Sweaty palms can occur either from warmer temperatures, high-intensity training, or even hyperhidrosis. Simply put, the added fluid makes the hands slippery and no amount of squeezing will offset a loss of grip for long.
While weightlifting straps may help, the best possible solution is to dry out the palms between each set. A liberal dosing of chalk prior to each deadlift is a great solution. Not only should this secure your grip, chalk still allows you to train your grip strength whereas a tool like straps can sometimes be a crutch.
Unfortunately, having smaller hands may be an unavoidable disadvantage for deadlifting. While you can’t change the size of your hands, you can get brutally strong. Working with an overhand grip or using an axle bar to over-stimulate your forearms can help you get a grasp on a standard barbell when you need it.
The development of harsh calluses can often be attributed to subtle hand placement errors on the bar during deadlift training. Specifically, gripping the bar deep in the palm leads to a pinching of the upper hand flesh between the fingers and the barbell. This can be avoided by more strategic hand placement.
Avoid placing the bar deep into your palm by the thumb. The barbell should make contact right below the base of your fingertips, such that the skin where calluses tend to develop is pressed snugly against the bar itself.
Managing calluses by filing or periodically removing them prior to having them tear during training is another excellent strategy.
Choosing a Grip
Each grip has benefits and drawbacks that can be implemented into training to better optimize performance for any deadlifting goal. For example, some grips are required for certain strength sports whereas others are fantastic for improving general strength or longevity of lifting.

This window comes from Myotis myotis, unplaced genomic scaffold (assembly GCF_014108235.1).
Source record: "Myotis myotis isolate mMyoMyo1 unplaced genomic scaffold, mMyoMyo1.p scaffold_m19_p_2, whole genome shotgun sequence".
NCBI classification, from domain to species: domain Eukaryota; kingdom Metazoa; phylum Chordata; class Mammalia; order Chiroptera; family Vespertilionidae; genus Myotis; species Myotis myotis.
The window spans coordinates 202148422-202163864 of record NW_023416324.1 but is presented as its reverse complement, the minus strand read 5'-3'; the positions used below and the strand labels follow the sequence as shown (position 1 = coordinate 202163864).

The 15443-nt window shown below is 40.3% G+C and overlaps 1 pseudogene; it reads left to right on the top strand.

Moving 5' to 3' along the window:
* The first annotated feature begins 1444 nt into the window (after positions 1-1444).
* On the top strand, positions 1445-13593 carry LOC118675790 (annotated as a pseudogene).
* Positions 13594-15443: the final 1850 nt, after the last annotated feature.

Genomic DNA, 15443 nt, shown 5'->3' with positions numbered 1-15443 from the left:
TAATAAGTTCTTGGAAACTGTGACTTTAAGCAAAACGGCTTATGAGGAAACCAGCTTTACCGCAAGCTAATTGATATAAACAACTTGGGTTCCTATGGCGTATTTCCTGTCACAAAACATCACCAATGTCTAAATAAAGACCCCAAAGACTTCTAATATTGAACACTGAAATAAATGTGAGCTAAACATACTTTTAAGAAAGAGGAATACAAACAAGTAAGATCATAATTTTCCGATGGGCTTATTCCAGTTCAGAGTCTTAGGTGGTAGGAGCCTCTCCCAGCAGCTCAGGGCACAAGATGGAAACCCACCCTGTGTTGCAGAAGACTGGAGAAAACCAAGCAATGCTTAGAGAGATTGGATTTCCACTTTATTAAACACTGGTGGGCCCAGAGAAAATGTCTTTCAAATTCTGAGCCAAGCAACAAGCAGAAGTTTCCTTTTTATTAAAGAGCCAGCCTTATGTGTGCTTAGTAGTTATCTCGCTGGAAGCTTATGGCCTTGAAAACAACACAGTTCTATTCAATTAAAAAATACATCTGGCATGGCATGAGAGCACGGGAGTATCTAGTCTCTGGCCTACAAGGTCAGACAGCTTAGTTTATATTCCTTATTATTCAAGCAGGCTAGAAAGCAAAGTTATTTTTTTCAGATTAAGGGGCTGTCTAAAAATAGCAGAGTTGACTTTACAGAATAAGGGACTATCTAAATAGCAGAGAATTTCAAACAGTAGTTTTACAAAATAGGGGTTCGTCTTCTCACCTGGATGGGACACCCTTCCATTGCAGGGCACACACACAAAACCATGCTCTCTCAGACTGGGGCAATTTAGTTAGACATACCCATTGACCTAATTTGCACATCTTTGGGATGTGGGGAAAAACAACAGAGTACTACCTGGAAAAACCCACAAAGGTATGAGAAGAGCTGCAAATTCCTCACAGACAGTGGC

Without question, the hook grip and snatch grip are going to have the greatest carryover to Olympic lifting performance. If you practice weightlifting, you’ll work with both almost constantly. A hook grip is essential to weightlifting performance as the barbell spins in your palm during the snatch or clean.
Your powerlifting game can benefit from a multitude of different grips. Overhand and axle work will help develop raw strength, while mixed or hook grips can be great for ensuring you pull the heaviest weight possible on meet day.
Make sure that whaRtever grip style you choose for competition is also the technique you incorporate most often in your regular training.
General strength training for the deadlift has the greatest freedom of grip choice. In many instances, using an overhand grip for as long as possible has the longest runway of progression. That said, work with what’s sustainable and enjoyable for you. The only thing you should be mindful of is not skipping around from style to style too often. Pick a grip and stick with it awhile.
While it’s fun to simply grip-n-rip, you should put thought and practice into your deadlift grip. It can pay dividends in your pulling power. Beyond implying allowing you to deadlift, a good grip spills over into other aspects of training.
Letting your grip be the limiting factor in the weights you use is a great way to moderate your training intensity over time. Further, certain deadlift grips also help you train your upper back in a big way. Pick your poison and get to work.